# Confidence interval for mean based on MLE for normal distribution

My understanding is that if you are finding the maximum likelihood estimate of $$\mu$$ assuming the data came from a normal distribution, and then you want to find a confidence interval for the estimate, you end up with the estimate being $$\bar{X}$$ and $$I(\theta)$$ is $$\frac{1}{\sigma^2}$$, so the confidence interval is:

$$\bar{X}-z_{\alpha/2}\frac{\sigma}{\sqrt{n}}\leq \mu \leq \bar{X}+z_{\alpha/2}\frac{\sigma}{\sqrt{n}}$$

This is the same formula you use if you know the data is from a normal distribution but you don't know the variance and you want to calculate a confidence interval for the mean of the distribution.

But my question is, my understanding is that when the asymptotic variance from a MLE contains a population parameter like the population variance or a population parameter, you can simply replace it with the estimated parameter, because the estimated parameter converges to the actual parameter. In this case, I would naturally replace $$\sigma$$ with $$S$$. However, the basic formula for the confidence interval of a mean for a normal distribution with unknown variance is

$$\bar{X}-t_{n-1,\alpha/2}\frac{S}{\sqrt{n}}\leq \mu \leq \bar{X}+t_{n-1,\alpha/2}\frac{S}{\sqrt{n}}$$

So it uses a t-distribution, which is strange because I thought all you had to do was replace the unknown parameters in the asymptotic variance with estimates, and now I'm doubting what I thought. When constructing the asymptotic variance, can you replace any occurrences of $$\sigma$$ with $$S$$? Or a proportion $$p$$ with $$\hat{p}$$? And then how does this affect the confidence interval? Any help would be appreciated.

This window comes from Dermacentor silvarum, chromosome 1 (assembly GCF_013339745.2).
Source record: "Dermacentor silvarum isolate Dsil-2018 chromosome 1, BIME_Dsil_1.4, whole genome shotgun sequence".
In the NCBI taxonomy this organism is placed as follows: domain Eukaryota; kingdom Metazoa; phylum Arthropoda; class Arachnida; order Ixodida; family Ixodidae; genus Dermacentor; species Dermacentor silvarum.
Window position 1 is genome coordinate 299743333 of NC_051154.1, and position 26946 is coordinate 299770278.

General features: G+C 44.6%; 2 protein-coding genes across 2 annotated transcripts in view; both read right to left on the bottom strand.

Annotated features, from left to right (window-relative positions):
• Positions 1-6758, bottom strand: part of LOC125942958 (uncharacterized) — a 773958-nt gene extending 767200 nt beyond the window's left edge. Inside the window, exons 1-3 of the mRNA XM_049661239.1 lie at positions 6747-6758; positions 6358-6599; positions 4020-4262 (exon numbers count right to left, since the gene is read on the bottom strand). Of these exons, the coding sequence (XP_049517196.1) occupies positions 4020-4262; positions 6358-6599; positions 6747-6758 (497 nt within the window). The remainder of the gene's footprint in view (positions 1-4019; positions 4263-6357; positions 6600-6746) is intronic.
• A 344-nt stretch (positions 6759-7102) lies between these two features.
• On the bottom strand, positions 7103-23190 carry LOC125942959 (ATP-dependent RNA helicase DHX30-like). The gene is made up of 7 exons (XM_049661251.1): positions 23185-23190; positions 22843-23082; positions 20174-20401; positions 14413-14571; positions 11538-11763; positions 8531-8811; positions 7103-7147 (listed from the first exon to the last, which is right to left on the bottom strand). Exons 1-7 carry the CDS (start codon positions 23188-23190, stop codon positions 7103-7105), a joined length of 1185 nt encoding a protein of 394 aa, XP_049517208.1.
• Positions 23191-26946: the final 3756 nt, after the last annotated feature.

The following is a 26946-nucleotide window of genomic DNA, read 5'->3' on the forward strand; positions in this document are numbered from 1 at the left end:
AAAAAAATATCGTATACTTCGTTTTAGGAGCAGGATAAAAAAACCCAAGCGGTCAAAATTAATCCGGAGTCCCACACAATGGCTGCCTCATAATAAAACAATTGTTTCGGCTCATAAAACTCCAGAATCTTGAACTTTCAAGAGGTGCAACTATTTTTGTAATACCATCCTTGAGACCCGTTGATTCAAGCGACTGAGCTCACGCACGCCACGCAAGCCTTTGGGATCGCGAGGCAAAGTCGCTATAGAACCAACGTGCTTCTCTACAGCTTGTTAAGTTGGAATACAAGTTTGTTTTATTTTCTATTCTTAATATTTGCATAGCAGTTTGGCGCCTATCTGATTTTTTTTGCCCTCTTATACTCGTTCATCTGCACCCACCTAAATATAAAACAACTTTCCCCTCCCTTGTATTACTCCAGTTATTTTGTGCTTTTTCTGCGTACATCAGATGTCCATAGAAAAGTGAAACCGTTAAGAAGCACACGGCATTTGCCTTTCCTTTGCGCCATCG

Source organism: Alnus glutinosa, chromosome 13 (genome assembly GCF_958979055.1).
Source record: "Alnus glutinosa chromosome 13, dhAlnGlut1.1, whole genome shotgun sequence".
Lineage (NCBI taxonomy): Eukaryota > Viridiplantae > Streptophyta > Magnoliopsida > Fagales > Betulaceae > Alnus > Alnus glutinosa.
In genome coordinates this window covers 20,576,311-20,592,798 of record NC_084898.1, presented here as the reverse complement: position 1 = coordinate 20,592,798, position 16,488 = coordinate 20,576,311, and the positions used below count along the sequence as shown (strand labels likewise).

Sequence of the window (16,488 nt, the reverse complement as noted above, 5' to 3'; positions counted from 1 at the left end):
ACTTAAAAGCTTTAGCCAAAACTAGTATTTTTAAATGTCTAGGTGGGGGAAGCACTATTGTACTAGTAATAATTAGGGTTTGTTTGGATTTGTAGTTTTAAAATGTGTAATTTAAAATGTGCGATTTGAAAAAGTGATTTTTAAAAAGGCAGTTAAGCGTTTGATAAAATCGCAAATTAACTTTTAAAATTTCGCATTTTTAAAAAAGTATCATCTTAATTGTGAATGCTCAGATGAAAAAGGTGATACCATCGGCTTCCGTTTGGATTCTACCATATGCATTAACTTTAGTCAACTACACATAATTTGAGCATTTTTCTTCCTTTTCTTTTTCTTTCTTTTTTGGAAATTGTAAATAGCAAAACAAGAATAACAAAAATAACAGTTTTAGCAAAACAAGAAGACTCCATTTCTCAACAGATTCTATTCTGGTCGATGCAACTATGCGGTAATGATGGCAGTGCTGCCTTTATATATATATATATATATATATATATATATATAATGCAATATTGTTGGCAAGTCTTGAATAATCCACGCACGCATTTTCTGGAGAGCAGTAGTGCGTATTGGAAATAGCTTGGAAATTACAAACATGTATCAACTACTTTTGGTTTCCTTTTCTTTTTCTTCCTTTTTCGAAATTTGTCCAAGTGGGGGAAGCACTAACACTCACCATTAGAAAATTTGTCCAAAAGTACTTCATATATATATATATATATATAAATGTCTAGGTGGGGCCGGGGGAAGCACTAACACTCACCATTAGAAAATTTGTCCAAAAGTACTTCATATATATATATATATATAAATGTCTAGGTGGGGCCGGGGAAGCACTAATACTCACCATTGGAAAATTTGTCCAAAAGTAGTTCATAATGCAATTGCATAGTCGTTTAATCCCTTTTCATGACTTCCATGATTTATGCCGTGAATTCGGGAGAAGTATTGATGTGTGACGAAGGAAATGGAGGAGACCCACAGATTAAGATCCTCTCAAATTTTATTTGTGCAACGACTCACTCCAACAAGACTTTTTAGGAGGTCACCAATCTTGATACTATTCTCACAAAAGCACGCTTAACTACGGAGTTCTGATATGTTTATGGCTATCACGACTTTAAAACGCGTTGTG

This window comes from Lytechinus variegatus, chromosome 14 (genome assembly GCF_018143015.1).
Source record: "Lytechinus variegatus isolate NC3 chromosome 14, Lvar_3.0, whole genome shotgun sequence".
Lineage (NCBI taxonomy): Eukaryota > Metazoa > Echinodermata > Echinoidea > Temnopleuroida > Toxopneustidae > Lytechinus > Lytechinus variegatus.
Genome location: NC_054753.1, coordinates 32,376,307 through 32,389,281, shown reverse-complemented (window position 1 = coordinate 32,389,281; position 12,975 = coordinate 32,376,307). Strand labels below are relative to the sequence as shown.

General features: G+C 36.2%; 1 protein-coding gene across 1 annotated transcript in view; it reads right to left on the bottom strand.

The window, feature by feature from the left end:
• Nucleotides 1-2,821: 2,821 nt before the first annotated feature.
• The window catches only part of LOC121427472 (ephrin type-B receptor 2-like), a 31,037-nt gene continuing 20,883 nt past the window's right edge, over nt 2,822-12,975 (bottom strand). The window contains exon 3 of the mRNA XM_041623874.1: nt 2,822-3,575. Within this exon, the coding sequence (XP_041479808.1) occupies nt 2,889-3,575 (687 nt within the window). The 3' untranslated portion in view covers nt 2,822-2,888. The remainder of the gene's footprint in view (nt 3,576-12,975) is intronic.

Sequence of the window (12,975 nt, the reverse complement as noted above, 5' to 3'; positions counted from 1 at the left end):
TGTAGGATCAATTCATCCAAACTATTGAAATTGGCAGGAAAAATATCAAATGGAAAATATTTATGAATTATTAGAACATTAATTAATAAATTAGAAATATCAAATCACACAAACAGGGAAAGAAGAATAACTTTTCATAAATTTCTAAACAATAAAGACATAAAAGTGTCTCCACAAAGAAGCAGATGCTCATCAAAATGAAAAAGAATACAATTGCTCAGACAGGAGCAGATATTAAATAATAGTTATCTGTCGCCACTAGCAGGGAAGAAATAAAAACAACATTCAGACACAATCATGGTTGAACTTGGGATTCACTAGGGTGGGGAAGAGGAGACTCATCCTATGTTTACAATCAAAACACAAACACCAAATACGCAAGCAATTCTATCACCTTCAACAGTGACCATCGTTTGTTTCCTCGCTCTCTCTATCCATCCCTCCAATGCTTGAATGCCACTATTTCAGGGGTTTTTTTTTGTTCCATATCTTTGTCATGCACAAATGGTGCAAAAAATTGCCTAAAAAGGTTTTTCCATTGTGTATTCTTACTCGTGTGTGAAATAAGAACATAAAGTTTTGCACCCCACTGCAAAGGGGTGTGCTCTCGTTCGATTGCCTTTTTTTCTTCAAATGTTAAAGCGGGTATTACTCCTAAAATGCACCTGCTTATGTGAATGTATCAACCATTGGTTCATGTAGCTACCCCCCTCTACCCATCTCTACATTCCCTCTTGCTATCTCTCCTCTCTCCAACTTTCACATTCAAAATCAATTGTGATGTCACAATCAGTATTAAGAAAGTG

Replacing $$\sigma$$ with $$S$$ in your first equation is the result of inverting a Wald test. Referencing percentiles from the $$t$$-distribution is the result of inverting a $$t$$-test. If your data are indeed sampled from a normal distribution the $$t$$ interval will have exact coverage, while the Wald interval will be a very close approximation.

If the data generative process for $$X_1,...,X_n$$ is not normal but the sampling distribution of $$\bar{X}$$ is well approximated by a normal distribution (CLT), then both the $$t$$ interval and the Wald interval are good approximate solutions for constructing a confidence interval. In these settings the standard error is estimated but treated as known and not a function of the unknown fixed true $$\mu$$. This is the same as saying $$\bar{X}\overset{\text{approx}}{\sim}N(\mu,\text{Var}[\bar{X}])$$ and treating $$\hat{\text{Var}}[\bar{X}]$$ as the unknown true variance $$\text{Var}[\bar{X}]$$. This is all a matter of convenience. To improve the normal approximation one might include a link function such as a log link, i.e. $$\text{log}\{\bar{X}\}\overset{\text{approx}}{\sim}N(\text{log}\{\mu\},\text{Var}[\text{log}\{\bar{X}\}])$$ . More elaborate tests and confidence intervals exist such as the score and likelihood ratio that profile nuisance parameters (estimate nuisance parameters under the restricted null space and treat as known).

Here are some related threads: [1], [2], [3].

• I updated my answer. Dec 18, 2021 at 17:46

A simpler idea is that when you construct the confidence interval for one parameter, you'll need other parameters to be known. When $$\sigma$$ is unknown and $$S$$ is used, the wald statistic involves unknown $$\sigma$$, so you need another statistic free of other unknown parameters. $$t$$ statistic solves this problem. In general, you can input an estimated variance to obtain a Normal confidence interval, but a better way to estimate the variance should be used, such as the sandwich estimate.